England captain Alastair Cook completed another miserable day after being dismissed for five following a record-breaking stand by India's last-wicket partnership in the first Investec Test.
Cook, whose leadership and form are under intense scrutiny, was bowled by Mohammed Shami via a deflection off the thigh pad to continue a torrid recent run.
He has now gone seven innings since his last half-century and 25 since he last scored a hundred, a slump that was put into stark focus by the 111-run stand between number nine Bhuvneshwar Kumar (58) and number 11 Shami (51 not out).
Their partnership took the tourists to 457 all out on a docile pitch that Cook must have thought would help him banish his demons.
The nature of his dismissal was unusual enough to merit debate - was it the unlucky fate of a man whose fortune has deserted him or the kind of mess that the out-of-form batsman invites on oneself?
There is probably a little bit of truth in both readings, but the sight of Kumar and Shami happily making their way to maiden Test fifties will linger with Cook as he ponders his own lack of runs.
For the second time in successive summers at Trent Bridge, where Australia's debutant number 11 Ashton Agar came within two runs of an Ashes hundred 12 months ago, England were shut out by a record 10th-wicket partnership.
India's tailenders were immovable for 38 overs and put on the highest last stand in any Test between these two countries - after India lost four wickets for two runs to stumble to 346 for nine.
Numbers nine and 11 made a mockery of that stumble, delaying tea by 30 minutes and then returning to complete their 50s in successive balls - Shami's with a six back over the head of England's senior seamer James Anderson, in the process completing the century stand.
Shami in particular surpassed himself, 'boasting' a previous all-time high of 33 in his professional career and Test average of 3.33.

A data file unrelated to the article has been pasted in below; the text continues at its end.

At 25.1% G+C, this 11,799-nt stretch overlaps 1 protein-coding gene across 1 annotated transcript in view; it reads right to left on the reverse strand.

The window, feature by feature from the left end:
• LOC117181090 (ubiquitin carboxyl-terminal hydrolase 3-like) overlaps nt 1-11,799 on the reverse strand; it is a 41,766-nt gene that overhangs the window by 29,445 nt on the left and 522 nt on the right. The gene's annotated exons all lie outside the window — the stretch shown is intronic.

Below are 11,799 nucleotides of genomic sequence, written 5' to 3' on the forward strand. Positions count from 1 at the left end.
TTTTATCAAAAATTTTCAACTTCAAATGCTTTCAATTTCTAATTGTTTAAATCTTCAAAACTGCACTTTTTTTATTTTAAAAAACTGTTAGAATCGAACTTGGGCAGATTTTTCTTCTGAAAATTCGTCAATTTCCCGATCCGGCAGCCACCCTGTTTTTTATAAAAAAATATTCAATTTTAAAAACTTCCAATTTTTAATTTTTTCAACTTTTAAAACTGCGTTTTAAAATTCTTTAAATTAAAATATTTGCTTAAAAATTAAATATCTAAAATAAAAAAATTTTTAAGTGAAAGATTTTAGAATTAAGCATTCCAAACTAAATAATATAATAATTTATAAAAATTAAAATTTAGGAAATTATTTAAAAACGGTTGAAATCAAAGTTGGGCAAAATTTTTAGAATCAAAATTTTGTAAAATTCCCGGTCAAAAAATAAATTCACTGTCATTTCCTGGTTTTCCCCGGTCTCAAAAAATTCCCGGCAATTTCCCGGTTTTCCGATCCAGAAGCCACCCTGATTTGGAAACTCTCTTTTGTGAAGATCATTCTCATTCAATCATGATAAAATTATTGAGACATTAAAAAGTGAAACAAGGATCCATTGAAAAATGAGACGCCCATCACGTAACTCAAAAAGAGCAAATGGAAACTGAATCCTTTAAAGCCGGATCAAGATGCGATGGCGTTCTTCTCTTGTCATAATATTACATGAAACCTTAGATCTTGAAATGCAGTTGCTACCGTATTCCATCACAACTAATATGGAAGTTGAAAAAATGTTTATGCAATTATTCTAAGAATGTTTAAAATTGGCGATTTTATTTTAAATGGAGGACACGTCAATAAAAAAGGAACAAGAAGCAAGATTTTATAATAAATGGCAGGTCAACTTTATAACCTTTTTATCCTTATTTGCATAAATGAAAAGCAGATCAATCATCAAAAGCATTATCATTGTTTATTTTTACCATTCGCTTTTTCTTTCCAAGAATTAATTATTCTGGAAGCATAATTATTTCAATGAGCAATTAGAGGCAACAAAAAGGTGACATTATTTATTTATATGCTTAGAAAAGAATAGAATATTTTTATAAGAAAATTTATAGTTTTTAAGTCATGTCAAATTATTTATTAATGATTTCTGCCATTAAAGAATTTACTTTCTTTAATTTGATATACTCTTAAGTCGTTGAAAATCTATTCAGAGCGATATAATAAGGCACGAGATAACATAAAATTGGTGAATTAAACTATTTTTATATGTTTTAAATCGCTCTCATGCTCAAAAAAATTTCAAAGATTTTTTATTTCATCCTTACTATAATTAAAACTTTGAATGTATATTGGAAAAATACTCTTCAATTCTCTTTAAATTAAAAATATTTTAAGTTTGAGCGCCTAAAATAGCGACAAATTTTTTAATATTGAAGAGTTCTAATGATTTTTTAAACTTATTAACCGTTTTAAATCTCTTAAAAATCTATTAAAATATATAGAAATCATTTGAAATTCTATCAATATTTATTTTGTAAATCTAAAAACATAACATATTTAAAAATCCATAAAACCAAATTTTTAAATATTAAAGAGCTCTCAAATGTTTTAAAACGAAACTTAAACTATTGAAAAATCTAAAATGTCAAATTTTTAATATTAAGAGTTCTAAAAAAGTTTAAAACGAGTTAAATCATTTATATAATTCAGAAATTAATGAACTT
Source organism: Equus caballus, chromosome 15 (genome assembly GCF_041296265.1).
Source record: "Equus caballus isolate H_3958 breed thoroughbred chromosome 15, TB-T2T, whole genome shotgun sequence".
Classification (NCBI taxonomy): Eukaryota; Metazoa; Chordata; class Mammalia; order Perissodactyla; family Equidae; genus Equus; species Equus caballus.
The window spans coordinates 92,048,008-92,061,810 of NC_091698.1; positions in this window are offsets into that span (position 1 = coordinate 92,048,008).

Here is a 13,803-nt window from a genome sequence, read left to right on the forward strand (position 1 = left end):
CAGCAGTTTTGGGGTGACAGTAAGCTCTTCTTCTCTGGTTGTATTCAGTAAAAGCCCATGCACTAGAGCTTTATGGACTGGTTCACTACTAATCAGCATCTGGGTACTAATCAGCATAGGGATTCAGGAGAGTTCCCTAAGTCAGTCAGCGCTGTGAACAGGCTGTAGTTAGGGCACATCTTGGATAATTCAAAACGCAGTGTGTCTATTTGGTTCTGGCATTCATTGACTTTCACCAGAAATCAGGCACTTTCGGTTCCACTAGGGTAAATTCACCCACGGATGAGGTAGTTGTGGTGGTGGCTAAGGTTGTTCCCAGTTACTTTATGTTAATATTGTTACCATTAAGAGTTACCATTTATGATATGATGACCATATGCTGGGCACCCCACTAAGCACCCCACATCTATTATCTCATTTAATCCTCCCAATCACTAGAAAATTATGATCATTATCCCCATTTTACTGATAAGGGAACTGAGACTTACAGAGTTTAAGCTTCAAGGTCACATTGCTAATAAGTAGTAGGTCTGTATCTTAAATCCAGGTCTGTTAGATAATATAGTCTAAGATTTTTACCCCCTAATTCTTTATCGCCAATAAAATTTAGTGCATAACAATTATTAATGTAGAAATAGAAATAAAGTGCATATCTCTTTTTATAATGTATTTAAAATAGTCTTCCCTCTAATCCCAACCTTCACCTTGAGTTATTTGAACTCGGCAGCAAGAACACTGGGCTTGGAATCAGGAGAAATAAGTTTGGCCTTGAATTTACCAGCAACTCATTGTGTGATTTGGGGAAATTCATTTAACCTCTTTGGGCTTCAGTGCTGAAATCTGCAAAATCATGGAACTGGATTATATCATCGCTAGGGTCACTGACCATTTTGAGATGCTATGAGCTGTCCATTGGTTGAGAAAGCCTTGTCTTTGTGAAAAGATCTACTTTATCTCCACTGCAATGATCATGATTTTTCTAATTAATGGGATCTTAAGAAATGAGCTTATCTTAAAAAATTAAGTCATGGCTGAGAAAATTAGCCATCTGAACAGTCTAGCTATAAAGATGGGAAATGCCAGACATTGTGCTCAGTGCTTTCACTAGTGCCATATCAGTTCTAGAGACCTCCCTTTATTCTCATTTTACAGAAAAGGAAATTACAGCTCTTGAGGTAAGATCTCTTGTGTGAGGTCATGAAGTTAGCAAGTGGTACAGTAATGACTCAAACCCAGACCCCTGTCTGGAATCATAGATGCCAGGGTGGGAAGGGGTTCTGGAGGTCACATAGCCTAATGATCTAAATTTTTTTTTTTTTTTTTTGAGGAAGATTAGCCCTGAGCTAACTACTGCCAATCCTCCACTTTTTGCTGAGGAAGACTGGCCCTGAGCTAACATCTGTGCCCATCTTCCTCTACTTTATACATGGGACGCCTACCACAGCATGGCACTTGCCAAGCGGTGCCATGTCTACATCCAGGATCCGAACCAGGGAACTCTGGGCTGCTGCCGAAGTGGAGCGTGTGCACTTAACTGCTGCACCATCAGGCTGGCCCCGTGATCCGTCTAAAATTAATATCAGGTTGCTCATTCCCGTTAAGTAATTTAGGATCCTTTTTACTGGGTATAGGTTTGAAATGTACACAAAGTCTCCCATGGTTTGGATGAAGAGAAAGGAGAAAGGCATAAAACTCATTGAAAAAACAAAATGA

Murali Vijay (146) and Mahendra Singh Dhoni (82) had completed their own century stand as just one wicket fell before lunch.
Cook exhausted the conventional captain's manual to try to eke out wickets on day one, and had to explore another set of unlikely methods on another sunny morning.
They included an 8-1 off-side field for Anderson (three for 123) at one point, and at others the abandonment of slip as a catching position in favour of four fielders on the drive.
There was an irony to Vijay's departure, lbw on the back foot to a delivery from Anderson which simulation demonstrated - unlike so many on this surface - would have cleared the stumps.
But India, by their own unilateral volition, have no recourse to DRS in this series - so Vijay's 361-ball, near eight-hour vigil was over.
England had two other opportunities to make progress in the morning session.
The first came in only the third over when Dhoni, without addition to his overnight 50, was dropped by Matt Prior off Stuart Broad - a tough one-handed chance diving to his right.
Dhoni instead picked up two runs for the edged drive, his only scoring shot from the first 30 balls he faced on the resumption.
For all Cook's continued invention, though, the nearest England came to a second morning wicket was when the India captain called Ravindra Jadeja for a single to the final ball of an Anderson over only for Ben Stokes to miss his shy at the stumps from cover and concede four overthrows.
For good measure, Jadeja made his way back on strike to Moeen Ali and promptly desposited England's sole spinner for two straight sixes in three balls.
If that was a break from preceding attrition, it was still more so when England started the afternoon with four wickets in 21 balls.
Jadeja edged behind chasing a short ball from Stokes - and in the same bowler's next over, first Dhoni pushed an attempted single to mid off and was run out by an athletic direct hit from Anderson, then debutant Stuart Binny speared a catch straight to point.
Broad had his second wicket when Ishant Sharma left one that hit the top of off-stump, and it seemed Cook's men were suddenly on the fast track.
But Kumar and Shami had other ideas.
The two tailenders were conspicuously untroubled, although Shami edged Liam Plunkett behind yet was reprieved on 37 by an entirely unconvincing appeal which perhaps persuaded Bruce Oxenford not-out was still in order.
It remained that way until Kumar got greedy and holed out at mid-on off Moeen, attempting a second successive boundary.